1986 Hearing Could Haunt AG Nominee Jeff Sessions
4 prosecutors accused him of making racist comments
By Newser Editors and Wire Services
Posted Nov 18, 2016 7:55 AM CST
Updated Nov 18, 2016 9:14 AM CST
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Sen. Jeff Sessions, R-Ala. speaks to media at Trump Tower, Thursday, Nov. 17, 2016, in New York.   (AP Photo/Carolyn Kaster)
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(Newser) – Donald Trump has made two more key picks for his administration: He's chosen GOP Sen. Jeff Sessions of Alabama for attorney general and Republican congressman Mike Pompeo of Kansas to lead the CIA, reports Politico. Both will require Senate confirmation, and the AP notes that Sessions could run into trouble because he has been by dogged by accusations of racism over the years. More coverage on that and more:

  • When the 69-year-old Sessions was up for a federal judgeship in 1986, four different lawyers testified that he made racist comments. One black prosecutor accused Sessions of calling him "boy" and of joking that he thought the KKK was fine "until I found out they smoked pot." Sessions, who also allegedly called the NAACP "un-American," didn't get the post. See CNN.
  • In a "10 things to know" post about Sessions, the Washington Post notes that he was in 2014 called "amnesty's worst enemy" by the National Review for his hardline positions on immigration. See the full list here.

  • A take from Politico: Sessions "is well-regarded by his Republican colleagues, although his breed of hardline conservatism falls outside the GOP mainstream. He is opposed to creating a path to citizenship for undocumented immigrants and a vocal critic of marijuana legalization, though he worked with the Obama administration and Democrats on legislation supported by civil rights groups that reduced the sentencing disparity for cocaine possession."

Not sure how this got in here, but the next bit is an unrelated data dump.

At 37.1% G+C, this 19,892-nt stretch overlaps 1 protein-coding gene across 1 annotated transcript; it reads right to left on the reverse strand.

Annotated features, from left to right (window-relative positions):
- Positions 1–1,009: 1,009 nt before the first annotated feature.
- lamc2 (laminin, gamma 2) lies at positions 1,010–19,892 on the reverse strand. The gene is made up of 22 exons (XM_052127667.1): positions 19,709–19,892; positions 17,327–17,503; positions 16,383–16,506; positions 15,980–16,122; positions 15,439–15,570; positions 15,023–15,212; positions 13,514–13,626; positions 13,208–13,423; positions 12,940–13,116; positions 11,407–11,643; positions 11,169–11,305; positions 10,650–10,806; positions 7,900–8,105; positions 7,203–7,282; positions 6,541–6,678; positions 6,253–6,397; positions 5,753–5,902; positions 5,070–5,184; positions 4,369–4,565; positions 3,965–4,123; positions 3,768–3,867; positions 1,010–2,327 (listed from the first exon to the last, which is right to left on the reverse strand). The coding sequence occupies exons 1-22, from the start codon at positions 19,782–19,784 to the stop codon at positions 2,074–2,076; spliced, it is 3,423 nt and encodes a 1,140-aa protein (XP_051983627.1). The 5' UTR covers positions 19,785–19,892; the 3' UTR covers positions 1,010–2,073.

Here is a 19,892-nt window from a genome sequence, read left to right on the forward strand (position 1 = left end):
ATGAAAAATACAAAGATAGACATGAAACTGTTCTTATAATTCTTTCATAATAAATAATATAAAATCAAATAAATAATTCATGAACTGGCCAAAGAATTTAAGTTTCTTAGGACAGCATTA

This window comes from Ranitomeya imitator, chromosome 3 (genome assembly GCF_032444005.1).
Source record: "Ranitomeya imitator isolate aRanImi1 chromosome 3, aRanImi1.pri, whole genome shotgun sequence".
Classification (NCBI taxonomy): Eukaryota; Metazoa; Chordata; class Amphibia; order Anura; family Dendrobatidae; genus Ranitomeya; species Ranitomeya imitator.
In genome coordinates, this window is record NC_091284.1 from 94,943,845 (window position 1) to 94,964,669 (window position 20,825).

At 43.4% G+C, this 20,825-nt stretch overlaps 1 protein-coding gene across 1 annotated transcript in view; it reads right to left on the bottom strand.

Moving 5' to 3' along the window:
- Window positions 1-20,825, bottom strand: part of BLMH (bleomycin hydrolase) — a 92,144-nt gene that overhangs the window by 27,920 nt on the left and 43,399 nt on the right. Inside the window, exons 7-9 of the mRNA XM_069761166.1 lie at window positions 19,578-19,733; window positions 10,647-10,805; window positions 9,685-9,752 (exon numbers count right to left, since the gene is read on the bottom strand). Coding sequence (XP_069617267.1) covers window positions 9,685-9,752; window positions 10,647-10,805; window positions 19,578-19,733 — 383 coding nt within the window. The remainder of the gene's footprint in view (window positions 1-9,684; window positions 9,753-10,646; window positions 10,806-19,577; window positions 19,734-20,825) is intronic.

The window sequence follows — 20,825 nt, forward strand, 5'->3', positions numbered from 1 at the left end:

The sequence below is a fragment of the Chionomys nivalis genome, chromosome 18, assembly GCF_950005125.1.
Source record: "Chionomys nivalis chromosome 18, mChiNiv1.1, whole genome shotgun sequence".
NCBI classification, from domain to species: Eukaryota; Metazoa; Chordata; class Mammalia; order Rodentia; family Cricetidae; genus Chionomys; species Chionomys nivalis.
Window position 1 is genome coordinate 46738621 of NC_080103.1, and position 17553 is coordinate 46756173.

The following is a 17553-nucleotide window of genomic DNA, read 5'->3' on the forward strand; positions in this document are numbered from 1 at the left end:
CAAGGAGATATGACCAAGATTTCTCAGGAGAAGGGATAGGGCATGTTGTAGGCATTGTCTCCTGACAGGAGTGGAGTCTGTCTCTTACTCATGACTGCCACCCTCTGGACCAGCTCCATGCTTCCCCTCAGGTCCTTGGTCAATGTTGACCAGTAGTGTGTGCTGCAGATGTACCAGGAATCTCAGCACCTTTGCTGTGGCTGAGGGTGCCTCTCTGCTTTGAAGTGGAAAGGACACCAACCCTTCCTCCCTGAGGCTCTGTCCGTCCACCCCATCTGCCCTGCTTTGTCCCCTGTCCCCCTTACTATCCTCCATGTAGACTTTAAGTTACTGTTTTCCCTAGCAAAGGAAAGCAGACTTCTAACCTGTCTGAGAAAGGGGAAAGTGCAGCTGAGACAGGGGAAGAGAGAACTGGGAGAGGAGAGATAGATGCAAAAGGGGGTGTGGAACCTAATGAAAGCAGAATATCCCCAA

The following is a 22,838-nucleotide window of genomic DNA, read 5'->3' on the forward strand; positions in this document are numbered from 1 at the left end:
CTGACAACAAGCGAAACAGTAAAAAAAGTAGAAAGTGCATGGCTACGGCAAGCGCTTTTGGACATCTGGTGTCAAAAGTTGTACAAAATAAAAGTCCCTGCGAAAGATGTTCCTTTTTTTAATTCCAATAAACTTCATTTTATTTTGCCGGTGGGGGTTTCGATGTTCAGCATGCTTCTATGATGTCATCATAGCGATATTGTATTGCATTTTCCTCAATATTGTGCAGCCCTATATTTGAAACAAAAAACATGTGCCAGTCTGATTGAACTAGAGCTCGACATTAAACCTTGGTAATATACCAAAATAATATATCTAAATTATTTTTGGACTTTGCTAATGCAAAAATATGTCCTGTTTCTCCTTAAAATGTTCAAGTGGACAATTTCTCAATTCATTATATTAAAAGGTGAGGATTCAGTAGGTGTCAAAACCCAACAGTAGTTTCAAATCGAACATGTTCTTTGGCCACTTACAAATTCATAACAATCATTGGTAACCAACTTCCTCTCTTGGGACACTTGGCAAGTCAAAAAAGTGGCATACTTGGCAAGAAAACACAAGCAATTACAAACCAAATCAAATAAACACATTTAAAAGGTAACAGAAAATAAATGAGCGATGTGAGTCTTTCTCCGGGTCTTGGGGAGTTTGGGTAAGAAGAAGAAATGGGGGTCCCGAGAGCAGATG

• Sessions was Trump's first supporter in the Senate, and he played down Trump's comments in the infamous Access Hollywood leaked tape, notes the Huffington Post.
  • Sessions' official Senate bio is here.
  • Pompeo, 52, "is considered a serious if rather hawkish member of the Republican national security establishment." More background at the Hill.
  • The New York Times notes that he gained national prominence as a member of the House Intelligence Committee when he criticized Hillary Clinton over the 2012 Benghazi attack.
  • He's also been among those most outspoken against President Obama's nuclear deal with Iran, notes McClatchy.
  • Pompeo's official bio is here.

 

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